Paul P.H. Wilson



419 Engineering Research Building
Madison, WI 53706

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Paul Wilson is the Grainger Professor of Nuclear Engineering in the University of Wisconsin-Madison‘s Department of Engineering Physics. His research interests focus on developing improved tools for computational modeling of complex nuclear energy systems, with applications in radiation shielding, nuclear waste management, nuclear non-proliferation and energy policy. Paul joined the University of Wisconsin-Madison as an assistant professor in August 2001 as part of the Energy Systems and Policy Hiring Initiative. Paul currently serves as Chair of the Energy Analysis and Policy Graduate Certificate and on the Governance Committee of the Nelson Institute for Environmental Studies.

In addition to the research pursued by his Computational Nuclear Engineering Research Group (CNERG), Paul has served in a number of advisory and consultant roles. From 2001-2003, he was a member of the U.S. Department of Energy’s Generation IV Technology Roadmap Committee. In 2010, he was engaged as a consultant to the CEA Saclay, ERC Petten, the Karlsruhe Institute of Technology, and the Blue Ribbon Commission on America’s Nuclear Energy Future.

Born in Edinburgh, Scotland, and raised in Fort Saskatchewan, Alberta, Canada, Paul specialized in the Nuclear Power option of the Engineering Science program at the University of Toronto. After receiving his Bachelor of Applied Science in Engineering Science, he began his graduate schooling in nuclear engineering at the University of Wisconsin-Madison. After three years, he moved to Karlsruhe, Germany, where he studied in the Institute for Neutron Physics and Reactor Engineering (of the Karlsruhe Institute of Technology), earning his Dr.-Ing. degree in Mechanical Engineering in 1998. Returning to Madison, Paul completed his Ph.D. in Nuclear Engineering in 1999.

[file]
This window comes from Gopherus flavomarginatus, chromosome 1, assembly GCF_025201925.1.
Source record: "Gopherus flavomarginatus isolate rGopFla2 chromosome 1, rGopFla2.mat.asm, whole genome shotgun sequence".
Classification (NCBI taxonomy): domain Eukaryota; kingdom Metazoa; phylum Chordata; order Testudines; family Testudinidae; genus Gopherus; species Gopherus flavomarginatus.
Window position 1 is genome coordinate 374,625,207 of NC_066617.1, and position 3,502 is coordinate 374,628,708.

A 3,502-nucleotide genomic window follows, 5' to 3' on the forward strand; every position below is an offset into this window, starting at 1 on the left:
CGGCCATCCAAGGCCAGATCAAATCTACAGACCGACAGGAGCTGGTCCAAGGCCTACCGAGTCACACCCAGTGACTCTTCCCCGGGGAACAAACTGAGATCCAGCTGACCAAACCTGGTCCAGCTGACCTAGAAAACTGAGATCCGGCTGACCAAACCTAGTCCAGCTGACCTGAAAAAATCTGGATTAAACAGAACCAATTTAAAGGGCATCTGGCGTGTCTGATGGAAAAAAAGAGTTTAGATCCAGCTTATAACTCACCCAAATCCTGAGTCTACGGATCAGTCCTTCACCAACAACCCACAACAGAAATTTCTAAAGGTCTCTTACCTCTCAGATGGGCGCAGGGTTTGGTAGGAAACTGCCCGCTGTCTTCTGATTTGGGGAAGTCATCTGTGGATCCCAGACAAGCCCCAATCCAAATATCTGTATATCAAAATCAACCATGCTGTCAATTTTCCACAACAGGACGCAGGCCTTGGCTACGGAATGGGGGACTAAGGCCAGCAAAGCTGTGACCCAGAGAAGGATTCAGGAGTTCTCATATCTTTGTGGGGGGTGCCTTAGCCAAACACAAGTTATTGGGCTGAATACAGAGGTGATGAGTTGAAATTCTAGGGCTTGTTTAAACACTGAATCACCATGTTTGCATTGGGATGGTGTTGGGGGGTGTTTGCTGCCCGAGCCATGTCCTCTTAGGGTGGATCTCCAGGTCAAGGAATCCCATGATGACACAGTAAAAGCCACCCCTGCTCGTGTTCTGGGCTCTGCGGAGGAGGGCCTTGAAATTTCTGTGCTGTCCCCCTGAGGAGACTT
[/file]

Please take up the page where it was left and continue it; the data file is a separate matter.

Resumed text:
Paul was the founding President of the North American Young Generation in Nuclear [NA-YGN], an organization created to provide unique opportunities to young professionals in all fields of nuclear science & technology. Paul has been active in the American Nuclear Society for over 20 years, and currently serves on its Board of Directors. Paul also represented the ANS and NA-YGN at the international climate change negotiations in Buenos Aires, Argentina (1998), and Bonn, Germany (1999). He is a member of the American and Canadian Nuclear Societies, the American Society for Engineering Education and the NA-YGN.

Paul is married and has two daughters. They enjoy biking around Madison’s paths and spending time outside.

Research Interests

In leading the CNERG Home Computational Nuclear Engineering Research Group, I am interested in applying modern computational science practices to answer real-world and/or policy-driven questions in nuclear engineering. There are three primary facets to this work:

  • We address real-world questions by helping scientists and engineers calculate more accurate radiation transport results on more exact representations of their problem and more easily combine those results with other analyses.
  • We address policy-driven questions by providing simulation platforms for realistic scenario analysis in the global deployment of advanced nuclear fuel cycles, including provisions for approximating non-technical perturbations to those scenarios.
  • We invoke modern computational science practices including adoption of software management tools and techniques, reliance on third party software libraries, and preferring open software solutions.


My primary teaching responsibilities are aligned with the research interests of CNERG:

I have been part of the faculty team who taught InterEng 102. Introduction to Society’s Engineering Grand Challenges on a number of occasions. Although this course is no longer offered, it used an interesting structure to introduce first year students to the role of engineering in society’s grand challenges through case studies and team projects.


Outreach is an important part of the work I do, informing a wide variety of people, from school children to neighbors to policy-makers, about the state of nuclear energy, past, present and future.


You can find me most Friday mornings at Mickie’s Dairy Bar where I have been attending for roughly 18 years with a group of nuclear engineering students and faculty. We now keep a kitty of surplus funds for use on special occasions.

Reference and recommendation letters

I am often asked to write reference or recommendation letters, or otherwise act as a reference, for current and former students. If you are seeking my support, please read my guidelines for providing recommendations/references.